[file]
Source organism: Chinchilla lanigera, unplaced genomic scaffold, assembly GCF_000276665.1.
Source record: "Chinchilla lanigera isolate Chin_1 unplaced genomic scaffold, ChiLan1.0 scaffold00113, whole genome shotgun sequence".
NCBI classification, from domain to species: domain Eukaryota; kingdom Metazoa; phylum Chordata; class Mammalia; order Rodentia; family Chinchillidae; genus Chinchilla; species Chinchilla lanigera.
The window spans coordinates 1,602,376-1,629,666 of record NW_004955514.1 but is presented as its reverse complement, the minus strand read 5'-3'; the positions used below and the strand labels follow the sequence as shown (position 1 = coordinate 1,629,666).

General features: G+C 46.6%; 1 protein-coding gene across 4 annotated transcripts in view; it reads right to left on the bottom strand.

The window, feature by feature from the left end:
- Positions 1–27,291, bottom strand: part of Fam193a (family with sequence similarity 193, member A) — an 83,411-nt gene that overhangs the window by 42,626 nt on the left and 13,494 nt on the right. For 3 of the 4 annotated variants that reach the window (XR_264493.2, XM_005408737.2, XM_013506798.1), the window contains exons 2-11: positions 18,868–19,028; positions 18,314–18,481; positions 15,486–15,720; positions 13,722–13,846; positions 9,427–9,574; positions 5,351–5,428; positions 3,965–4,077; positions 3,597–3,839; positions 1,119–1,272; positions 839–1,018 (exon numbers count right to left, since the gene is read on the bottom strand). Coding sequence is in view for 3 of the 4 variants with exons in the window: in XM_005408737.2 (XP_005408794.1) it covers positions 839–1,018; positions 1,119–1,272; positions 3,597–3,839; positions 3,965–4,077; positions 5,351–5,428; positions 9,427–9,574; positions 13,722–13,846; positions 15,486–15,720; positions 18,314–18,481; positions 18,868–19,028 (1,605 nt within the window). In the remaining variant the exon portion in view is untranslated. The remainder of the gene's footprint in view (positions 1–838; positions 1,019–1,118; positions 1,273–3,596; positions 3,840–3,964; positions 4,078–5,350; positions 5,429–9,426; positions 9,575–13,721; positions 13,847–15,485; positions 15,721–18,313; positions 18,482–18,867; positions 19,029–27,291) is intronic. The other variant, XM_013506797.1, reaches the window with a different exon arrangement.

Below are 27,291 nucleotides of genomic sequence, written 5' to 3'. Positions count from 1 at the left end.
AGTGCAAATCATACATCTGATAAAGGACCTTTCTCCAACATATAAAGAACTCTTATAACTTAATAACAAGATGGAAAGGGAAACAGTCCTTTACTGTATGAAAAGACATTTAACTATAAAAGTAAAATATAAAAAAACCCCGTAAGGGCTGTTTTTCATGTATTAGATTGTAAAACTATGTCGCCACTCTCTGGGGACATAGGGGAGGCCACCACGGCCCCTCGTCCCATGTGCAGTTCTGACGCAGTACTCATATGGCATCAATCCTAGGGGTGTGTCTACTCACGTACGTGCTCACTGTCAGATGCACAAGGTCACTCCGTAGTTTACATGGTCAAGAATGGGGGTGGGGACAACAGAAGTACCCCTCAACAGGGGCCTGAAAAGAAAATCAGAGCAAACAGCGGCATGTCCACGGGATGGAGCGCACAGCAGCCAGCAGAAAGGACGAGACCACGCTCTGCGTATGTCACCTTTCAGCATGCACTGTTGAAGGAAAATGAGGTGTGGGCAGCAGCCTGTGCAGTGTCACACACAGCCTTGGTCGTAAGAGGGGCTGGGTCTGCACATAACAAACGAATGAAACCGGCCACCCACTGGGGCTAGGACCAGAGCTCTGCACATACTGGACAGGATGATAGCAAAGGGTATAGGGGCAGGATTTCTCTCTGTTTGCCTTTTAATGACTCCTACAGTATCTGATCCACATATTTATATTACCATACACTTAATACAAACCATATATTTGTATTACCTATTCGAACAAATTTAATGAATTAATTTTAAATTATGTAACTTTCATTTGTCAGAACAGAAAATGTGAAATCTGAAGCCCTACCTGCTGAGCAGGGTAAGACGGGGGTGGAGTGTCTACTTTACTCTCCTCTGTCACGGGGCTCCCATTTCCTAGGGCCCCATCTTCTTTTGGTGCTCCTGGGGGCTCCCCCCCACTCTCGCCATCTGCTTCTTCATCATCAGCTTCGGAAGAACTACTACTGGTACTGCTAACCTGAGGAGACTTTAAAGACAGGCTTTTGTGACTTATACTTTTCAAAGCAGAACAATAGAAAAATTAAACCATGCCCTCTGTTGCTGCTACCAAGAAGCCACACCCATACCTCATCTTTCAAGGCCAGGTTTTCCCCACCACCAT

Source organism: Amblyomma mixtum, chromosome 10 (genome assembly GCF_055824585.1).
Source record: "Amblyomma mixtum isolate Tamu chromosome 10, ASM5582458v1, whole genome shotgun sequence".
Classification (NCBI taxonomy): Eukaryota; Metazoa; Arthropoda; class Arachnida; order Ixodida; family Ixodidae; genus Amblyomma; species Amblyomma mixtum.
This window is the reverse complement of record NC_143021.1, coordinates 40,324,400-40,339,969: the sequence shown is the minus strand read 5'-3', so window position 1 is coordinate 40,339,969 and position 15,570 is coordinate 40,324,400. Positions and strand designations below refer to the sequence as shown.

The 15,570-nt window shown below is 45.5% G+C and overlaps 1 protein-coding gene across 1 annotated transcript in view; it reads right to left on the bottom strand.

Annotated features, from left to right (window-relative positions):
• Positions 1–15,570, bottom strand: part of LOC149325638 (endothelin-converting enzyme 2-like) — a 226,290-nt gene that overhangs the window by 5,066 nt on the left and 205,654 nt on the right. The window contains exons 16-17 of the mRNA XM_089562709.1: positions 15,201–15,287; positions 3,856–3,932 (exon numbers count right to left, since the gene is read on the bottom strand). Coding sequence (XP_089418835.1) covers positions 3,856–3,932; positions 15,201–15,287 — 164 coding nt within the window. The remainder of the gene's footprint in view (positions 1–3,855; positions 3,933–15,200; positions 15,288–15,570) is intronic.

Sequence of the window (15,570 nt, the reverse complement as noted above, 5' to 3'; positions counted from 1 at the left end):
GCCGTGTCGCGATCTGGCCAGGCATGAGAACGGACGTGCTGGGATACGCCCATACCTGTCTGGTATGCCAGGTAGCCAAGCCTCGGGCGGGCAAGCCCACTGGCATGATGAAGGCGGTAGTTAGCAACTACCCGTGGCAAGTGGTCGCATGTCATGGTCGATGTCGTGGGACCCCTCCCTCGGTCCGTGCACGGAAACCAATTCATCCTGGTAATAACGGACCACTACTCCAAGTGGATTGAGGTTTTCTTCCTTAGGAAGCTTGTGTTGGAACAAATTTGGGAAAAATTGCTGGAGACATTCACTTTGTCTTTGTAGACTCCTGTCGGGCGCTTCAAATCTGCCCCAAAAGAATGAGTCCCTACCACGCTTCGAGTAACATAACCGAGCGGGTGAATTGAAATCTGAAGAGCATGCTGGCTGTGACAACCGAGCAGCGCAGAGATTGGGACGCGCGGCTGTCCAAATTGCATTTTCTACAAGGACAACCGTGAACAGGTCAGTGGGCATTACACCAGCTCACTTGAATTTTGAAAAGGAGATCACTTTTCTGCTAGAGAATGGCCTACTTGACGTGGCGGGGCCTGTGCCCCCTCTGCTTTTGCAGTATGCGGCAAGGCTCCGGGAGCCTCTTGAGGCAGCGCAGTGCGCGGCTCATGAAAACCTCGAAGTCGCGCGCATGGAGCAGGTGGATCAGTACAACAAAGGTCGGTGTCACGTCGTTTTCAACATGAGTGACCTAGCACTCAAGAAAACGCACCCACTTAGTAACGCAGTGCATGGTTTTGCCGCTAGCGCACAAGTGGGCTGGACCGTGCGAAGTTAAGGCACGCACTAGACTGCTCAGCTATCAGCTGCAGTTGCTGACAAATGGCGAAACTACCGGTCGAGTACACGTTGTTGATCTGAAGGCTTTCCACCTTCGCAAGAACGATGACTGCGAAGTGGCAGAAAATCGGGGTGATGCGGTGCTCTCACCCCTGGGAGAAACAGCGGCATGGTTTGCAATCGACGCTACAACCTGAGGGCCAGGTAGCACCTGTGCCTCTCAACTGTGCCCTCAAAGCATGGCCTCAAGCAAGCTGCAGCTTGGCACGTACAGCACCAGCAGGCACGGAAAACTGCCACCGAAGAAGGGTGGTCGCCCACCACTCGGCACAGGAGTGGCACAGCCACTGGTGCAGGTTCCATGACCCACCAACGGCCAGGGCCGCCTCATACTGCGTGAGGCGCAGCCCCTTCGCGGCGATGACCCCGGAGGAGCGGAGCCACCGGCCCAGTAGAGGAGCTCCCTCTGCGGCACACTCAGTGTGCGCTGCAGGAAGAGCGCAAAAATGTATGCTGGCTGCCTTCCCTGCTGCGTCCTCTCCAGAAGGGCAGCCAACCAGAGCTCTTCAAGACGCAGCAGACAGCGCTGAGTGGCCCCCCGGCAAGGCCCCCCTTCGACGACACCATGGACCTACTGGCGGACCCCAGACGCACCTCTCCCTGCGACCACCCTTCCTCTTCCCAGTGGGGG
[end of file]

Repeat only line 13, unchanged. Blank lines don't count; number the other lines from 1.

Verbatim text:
This window is the reverse complement of record NC_143021.1, coordinates 40,324,400-40,339,969: the sequence shown is the minus strand read 5'-3', so window position 1 is coordinate 40,339,969 and position 15,570 is coordinate 40,324,400. Positions and strand designations below refer to the sequence as shown.